In this guest article Lucy Bee talks to Tim Hunt, co-editor Ethical Consumer Magazine, about campaigning, rating companies and ethical products…
Q: Firstly could you explain who Ethical Consumer is?
A: Ethical Consumer is a not-for-profit UK magazine and website which publishes information on the social, ethical and environmental behaviour of companies and issues around trade, justice and ethical consumerism.
We are on a mission to make business more sustainable by harnessing consumer power.
Our main focus is on producing guides that help consumers choose the most ethical products every time they shop.
We also work with sustainable businesses providing them with research and analysis and helping them to campaign effectively.
Q: Can you explain more about your consumer guides?
A: We have over 130 product guides on our site. Each one rates and ranks brands based on their ethics.
Our ratings cover around 300 topics, in 19 areas, in 5 main categories, including everything from environmental reporting to human rights to animal testing to tax avoidance.
These ratings are updated in real time from our Corporate Critic database, which contains research on over 40,000 companies, brands and products. This information comes from a number of resources from primary research to company press releases to campaign reports.
The database is a result of over 25 years work. Over this time, this sophisticated yet simple, personal ethical rating system has evolved to give consumers all the information they need to make informed decisions when they shop.
As well as on the web, a selection of these guides are published six times a year in our magazine.
In each guide we pick our Best Buys to help consumers easily choose the best brands to buy in that market. We’re very pleased that Lucy Bee has one of these awarded for its coconut oil and you can read more about that here in Lucy Bee: Ethical Best Buy Coconut Oil.
We talk more about the Best Buy in our video interview with Lucy Bee below:
Q: What makes Ethical Consumer the leading authority on ethical consumerism?
A: As mentioned above we’ve been producing our magazine for over 25 years and over this time we’ve built up a massive database full of information on companies and brands. This helps us to understand trends and what is happening within markets.
We’ve also got lots of experience of working with some of the UK’s most ethical companies and campaign groups.
Q: Is campaigning something you do a lot of?
A: We see everything we do as campaigning of one type or another.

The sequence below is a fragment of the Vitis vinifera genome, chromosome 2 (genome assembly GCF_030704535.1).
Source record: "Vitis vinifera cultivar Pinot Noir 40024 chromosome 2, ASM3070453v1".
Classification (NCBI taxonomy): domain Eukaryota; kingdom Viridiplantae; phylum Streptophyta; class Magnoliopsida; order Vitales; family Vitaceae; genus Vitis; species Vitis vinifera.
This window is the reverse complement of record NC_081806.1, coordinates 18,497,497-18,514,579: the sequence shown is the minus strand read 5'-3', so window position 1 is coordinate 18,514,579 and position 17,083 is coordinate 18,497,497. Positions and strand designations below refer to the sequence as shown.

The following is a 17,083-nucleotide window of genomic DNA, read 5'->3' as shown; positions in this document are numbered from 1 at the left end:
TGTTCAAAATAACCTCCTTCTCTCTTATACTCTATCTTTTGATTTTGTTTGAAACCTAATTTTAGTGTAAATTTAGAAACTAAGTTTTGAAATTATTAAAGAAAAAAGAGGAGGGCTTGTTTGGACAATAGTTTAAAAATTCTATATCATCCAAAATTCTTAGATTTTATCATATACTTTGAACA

Our guides help consumers avoid the worst companies (e.g. those avoiding tax or committing human rights abuses) and this type of campaigning is great as people can do it easily in their everyday lives.
We also run more focused campaigns. At the moment, we are running one on carbon divestment, helping people to de-carbon their personal finances as a way for individuals to help tackle the climate crisis.
We also work with other campaigning organisations to help bring consumer actions into their campaigns, including sustainable fashion and a palm oil campaign.
Our work with ethical businesses is also about making them more sustainable or helping to promote sustainability within markets, so campaigning is really central to what we do.
In fact, we are a not-for-profit co-operative so even our structure is geared to being as ethical as possible.
Q: Do you think your work is having an impact? Have you noticed a lot of change over the last 25 years?
A: We track the market for ethical goods and services every year through the Ethical Consumer Markets Report. This shows that the market has steadily increased over the last 10 years or so. It’s now worth around £38 billion. The market for ethical products and services is now worth more than the market for tobacco.
Aside from the hard data, we’ve also noticed some real changes in what the larger companies are doing and it’s usually for the better.
When I first started at Ethical Consumer, around 10 years ago, very few companies were producing environmental reports and even fewer had supply chain polices that monitored workers’ rights issues. We’ve really seen that this has changed and companies are now really beginning to take these issues seriously which is a big achievement for everyone involved in the green movement.
Added to this, there are now many smaller ethical businesses shooting up and this is really important. Not only does it provide consumers with a great choice but is also helps to push the larger companies to become more ethical.
The general trend is really encouraging and we hope it continues to grow long into the future.
About Lucy Bee Limited
Lucy Bee is concerned with Fair Trade, ethical and sustainable living, recycling and eating close to nature with additive free products for health.
The views and opinions expressed in videos and articles on the Lucy Bee website/s or social networking sites are those of the author/s and do not necessarily reflect those of Lucy Bee Limited.